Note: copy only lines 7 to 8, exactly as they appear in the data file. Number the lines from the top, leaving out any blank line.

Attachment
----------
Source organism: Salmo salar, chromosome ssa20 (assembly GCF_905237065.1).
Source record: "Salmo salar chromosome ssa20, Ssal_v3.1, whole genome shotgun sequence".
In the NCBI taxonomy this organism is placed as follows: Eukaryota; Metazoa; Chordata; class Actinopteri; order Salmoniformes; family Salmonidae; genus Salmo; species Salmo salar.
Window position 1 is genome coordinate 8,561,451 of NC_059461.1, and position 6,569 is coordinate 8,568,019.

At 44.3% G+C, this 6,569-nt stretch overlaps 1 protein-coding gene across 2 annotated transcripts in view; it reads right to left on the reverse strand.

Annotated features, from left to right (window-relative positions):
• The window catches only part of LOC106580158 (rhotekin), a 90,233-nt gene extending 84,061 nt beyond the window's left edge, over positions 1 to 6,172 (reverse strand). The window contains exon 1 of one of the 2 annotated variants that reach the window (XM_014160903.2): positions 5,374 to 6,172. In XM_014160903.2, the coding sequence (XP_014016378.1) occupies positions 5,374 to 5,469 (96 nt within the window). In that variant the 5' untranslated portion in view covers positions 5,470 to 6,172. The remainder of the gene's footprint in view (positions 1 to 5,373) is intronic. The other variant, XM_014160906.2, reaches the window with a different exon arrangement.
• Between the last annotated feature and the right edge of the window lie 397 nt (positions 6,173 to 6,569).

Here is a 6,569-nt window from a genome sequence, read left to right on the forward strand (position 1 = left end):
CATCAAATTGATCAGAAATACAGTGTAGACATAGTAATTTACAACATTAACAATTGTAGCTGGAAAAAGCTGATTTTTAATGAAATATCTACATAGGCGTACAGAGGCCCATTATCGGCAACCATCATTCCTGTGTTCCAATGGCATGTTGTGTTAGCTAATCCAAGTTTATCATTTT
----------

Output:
• The window catches only part of LOC106580158 (rhotekin), a 90,233-nt gene extending 84,061 nt beyond the window's left edge, over positions 1 to 6,172 (reverse strand). The window contains exon 1 of one of the 2 annotated variants that reach the window (XM_014160903.2): positions 5,374 to 6,172. In XM_014160903.2, the coding sequence (XP_014016378.1) occupies positions 5,374 to 5,469 (96 nt within the window). In that variant the 5' untranslated portion in view covers positions 5,470 to 6,172. The remainder of the gene's footprint in view (positions 1 to 5,373) is intronic. The other variant, XM_014160906.2, reaches the window with a different exon arrangement.
• Between the last annotated feature and the right edge of the window lie 397 nt (positions 6,173 to 6,569).